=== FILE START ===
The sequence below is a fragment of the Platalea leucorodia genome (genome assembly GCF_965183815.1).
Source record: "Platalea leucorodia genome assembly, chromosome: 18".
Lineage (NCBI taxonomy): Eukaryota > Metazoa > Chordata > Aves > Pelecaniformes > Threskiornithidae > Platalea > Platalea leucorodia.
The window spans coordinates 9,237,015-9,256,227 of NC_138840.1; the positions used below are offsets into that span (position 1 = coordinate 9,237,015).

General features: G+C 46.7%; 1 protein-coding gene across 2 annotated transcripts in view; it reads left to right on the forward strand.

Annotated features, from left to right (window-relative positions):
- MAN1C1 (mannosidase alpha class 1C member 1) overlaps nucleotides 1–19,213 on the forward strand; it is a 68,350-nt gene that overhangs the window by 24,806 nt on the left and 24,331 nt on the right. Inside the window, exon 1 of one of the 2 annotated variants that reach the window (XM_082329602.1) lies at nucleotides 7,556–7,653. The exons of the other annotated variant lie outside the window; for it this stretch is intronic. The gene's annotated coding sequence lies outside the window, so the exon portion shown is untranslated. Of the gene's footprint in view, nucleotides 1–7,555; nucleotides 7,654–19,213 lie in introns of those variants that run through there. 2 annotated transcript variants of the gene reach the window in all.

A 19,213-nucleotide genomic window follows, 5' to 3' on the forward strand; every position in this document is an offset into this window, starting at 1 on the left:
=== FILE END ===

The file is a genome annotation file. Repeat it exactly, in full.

The sequence below is a fragment of the Platalea leucorodia genome (genome assembly GCF_965183815.1).
Source record: "Platalea leucorodia genome assembly, chromosome: 18".
Lineage (NCBI taxonomy): Eukaryota > Metazoa > Chordata > Aves > Pelecaniformes > Threskiornithidae > Platalea > Platalea leucorodia.
The window spans coordinates 9,237,015-9,256,227 of NC_138840.1; the positions used below are offsets into that span (position 1 = coordinate 9,237,015).

General features: G+C 46.7%; 1 protein-coding gene across 2 annotated transcripts in view; it reads left to right on the forward strand.

Annotated features, from left to right (window-relative positions):
- MAN1C1 (mannosidase alpha class 1C member 1) overlaps nucleotides 1–19,213 on the forward strand; it is a 68,350-nt gene that overhangs the window by 24,806 nt on the left and 24,331 nt on the right. Inside the window, exon 1 of one of the 2 annotated variants that reach the window (XM_082329602.1) lies at nucleotides 7,556–7,653. The exons of the other annotated variant lie outside the window; for it this stretch is intronic. The gene's annotated coding sequence lies outside the window, so the exon portion shown is untranslated. Of the gene's footprint in view, nucleotides 1–7,555; nucleotides 7,654–19,213 lie in introns of those variants that run through there. 2 annotated transcript variants of the gene reach the window in all.

A 19,213-nucleotide genomic window follows, 5' to 3' on the forward strand; every position in this document is an offset into this window, starting at 1 on the left: